This article was originally posted in the Glendale Cherry Creek Chronicle.
There is an ongoing legal battle for Colorado elections. Despite being wholly ignored by the uniparty establishment, the saga is highlighting the inequities in Colorado’s legal system and reemphasizing criticisms of our state’s elections.
Here’s the premise: Not a single “Top Line Candidate” made the 2022 general election ballot following the June 28th Colorado Primary.
Top line candidate refers to a candidate with the majority votes during the party’s caucus and assembly prior to the primary. The Colorado Republican Assembly was more highly attended than any in recent history, with many of the establishment favorites, such as Olympian Eli Bremer, failing to achieve the 30% vote threshold for the contest. Party energy was high.
In the months since, establishment Republicans have called for an end to caucus; that is, an end to the local party members selecting their candidates through live community forums, beginning at the precinct. Candidates can alternately qualify for the ballot via petition, though candidates with the highest vote totals in caucus earn top billing on the primary ballot – indicating their favor with the party’s most engaged voters.
In El Paso County, only those establishment candidates that petitioned were able to make the primary ballot – they failed at assembly. Then most of them won the primary. Head scratching was followed by outrage which led to calls for a recount.
Six local candidates for various legislative and county offices were joined in their recount demands by statewide candidates Tina Peters and Ron Hanks. To secure their recounts, the candidates engaged in a confusing process where Secretary Griswold and Clerk Broerman appeared to be improvising as they went.
To secure the recount, candidates were given impossible time frames – reportedly 24-hours for some – to deliver massive sums, ranging from $20K to $200K+ per candidate. In the end, only four candidates met the demands: Tina Peters (Secretary of State), Peter Lupia (County Clerk & Recorder), Lynda Zamora Wilson (State Senate), and Dr. Rae Ann Weber (County Coroner).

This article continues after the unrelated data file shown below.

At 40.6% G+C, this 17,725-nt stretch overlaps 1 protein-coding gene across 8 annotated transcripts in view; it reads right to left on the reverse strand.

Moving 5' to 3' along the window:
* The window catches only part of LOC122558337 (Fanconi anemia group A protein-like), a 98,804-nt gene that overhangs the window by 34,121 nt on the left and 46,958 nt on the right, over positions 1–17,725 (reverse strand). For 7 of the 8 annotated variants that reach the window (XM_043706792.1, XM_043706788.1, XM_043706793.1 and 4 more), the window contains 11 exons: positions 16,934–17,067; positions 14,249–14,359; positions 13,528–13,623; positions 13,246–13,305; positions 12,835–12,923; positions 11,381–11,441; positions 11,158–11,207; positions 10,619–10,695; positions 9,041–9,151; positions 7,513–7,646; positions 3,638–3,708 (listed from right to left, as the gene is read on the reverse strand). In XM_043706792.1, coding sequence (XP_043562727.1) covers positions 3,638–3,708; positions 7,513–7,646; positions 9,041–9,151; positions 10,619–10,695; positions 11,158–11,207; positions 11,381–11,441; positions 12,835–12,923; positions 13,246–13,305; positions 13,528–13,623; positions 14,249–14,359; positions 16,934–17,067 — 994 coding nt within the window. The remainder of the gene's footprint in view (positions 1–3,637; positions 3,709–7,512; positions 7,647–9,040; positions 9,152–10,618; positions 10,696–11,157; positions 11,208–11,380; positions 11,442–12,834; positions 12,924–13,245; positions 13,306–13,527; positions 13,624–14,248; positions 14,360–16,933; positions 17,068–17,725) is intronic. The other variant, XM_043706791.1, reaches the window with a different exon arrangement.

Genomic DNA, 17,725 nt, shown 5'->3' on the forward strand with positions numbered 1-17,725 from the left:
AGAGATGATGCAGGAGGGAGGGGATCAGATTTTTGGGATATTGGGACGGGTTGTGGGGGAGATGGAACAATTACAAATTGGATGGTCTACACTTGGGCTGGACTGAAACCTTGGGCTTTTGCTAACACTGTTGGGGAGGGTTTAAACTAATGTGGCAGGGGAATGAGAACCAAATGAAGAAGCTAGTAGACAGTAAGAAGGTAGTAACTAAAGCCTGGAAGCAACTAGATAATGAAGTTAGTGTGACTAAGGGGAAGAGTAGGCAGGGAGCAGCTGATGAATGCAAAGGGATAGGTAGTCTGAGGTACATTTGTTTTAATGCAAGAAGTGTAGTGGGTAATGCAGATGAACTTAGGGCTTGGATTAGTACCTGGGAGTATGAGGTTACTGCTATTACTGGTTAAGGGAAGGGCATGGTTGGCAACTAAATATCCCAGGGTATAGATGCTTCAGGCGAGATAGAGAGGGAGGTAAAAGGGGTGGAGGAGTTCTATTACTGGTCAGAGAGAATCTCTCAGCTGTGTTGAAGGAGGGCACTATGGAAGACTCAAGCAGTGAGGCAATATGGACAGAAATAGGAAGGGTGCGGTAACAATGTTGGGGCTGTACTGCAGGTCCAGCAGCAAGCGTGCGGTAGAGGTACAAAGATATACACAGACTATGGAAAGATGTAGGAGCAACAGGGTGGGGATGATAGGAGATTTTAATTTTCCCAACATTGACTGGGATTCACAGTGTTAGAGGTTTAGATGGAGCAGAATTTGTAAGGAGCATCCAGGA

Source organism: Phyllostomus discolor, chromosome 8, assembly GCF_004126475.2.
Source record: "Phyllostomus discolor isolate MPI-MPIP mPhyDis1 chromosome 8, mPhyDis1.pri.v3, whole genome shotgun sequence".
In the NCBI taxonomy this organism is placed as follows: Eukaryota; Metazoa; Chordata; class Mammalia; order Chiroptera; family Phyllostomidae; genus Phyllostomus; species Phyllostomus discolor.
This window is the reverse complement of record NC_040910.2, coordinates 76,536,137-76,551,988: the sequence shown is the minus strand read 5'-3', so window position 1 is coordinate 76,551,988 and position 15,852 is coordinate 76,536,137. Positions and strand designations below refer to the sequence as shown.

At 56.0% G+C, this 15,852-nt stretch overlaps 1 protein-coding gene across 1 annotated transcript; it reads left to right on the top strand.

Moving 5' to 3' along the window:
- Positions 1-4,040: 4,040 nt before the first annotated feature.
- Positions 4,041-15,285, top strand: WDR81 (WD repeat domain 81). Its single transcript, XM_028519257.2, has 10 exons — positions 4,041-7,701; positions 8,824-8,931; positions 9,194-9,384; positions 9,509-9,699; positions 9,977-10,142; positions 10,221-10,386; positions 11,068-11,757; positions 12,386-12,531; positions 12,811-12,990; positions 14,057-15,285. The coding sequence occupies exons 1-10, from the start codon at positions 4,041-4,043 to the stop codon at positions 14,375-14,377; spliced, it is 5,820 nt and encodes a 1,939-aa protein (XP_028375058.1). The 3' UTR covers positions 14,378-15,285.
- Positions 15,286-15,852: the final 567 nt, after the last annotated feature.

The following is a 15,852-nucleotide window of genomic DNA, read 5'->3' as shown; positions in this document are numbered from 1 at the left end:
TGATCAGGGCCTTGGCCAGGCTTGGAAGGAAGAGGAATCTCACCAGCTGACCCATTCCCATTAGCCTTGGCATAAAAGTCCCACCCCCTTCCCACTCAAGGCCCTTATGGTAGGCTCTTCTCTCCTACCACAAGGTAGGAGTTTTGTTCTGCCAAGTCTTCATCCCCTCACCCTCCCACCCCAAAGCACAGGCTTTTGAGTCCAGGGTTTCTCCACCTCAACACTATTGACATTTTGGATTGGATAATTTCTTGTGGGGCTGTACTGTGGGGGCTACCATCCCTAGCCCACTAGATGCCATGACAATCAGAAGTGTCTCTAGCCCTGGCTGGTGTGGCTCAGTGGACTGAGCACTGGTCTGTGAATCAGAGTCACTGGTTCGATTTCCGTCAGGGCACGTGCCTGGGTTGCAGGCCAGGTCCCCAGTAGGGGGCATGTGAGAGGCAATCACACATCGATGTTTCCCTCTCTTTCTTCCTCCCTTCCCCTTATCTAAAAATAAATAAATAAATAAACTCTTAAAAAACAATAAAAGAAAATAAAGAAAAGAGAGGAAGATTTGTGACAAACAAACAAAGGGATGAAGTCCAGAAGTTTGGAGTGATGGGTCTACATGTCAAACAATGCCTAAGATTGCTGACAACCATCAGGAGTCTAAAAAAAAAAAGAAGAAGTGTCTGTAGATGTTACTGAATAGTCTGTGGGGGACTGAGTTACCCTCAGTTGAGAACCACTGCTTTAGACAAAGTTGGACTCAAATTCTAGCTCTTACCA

The recount was tumultuous, beginning with an over 50% error rate during the Logic and Accuracy Test. This was explained away, despite the fact that there were overt statute violations during the test. For example, C.R.S. § 1-10.5-102(3)(a) reads:
“Prior to any recount, the canvass board shall choose at random and test voting devices used in the candidate race, ballot issue, or ballot question that is the subject of the recount. The board shall use the voting devices it has selected to conduct a comparison of the machine count of the ballots counted on each such voting device for the candidate race, ballot issue, or ballot question to the corresponding manual count of the VOTER VERIFIED paper records.”
The test was not conducted using Voter Verified paper records. It was conducted using test ballots that were created for that explicit purpose. During the recount, batches were run through the same tabulators as the original count. This decision reinforces the concern that tabulator programming can impact election counts. Why didn’t the county run the ballots through a different tabulator to assuage this concern?
One of the most shocking events during the recount was an election worker, caught on video, modifying original, signed batch labels so that the original label matched the recounted label. The video was raised and the election worker was later dismissed, but the issue was never mentioned as the County and State officials congratulated themselves for a “successful recount.”
These are just some of the reasons these El Paso candidates have been seeking remedy. They have filed four legal actions which have all been outright denied, without an examination of the evidence. On September 14, Colorado’s highest court denied their petition, for the second time.
The candidate’s next stop is the US Supreme Court. More information is at coloradorecount.com.
No court has ruled yet on the evidence of election fraud, in Colorado or around the nation. The administrative reasons for dismissing petitioners are many, from standing to impossible procedural deadlines and many others. Never the evidence.
I asked the candidates’ legal team why they continue this fight.
“We have a duty, as futile as it may seem, to exhaust our remedies,” was the response received.
And ourselves, it would seem.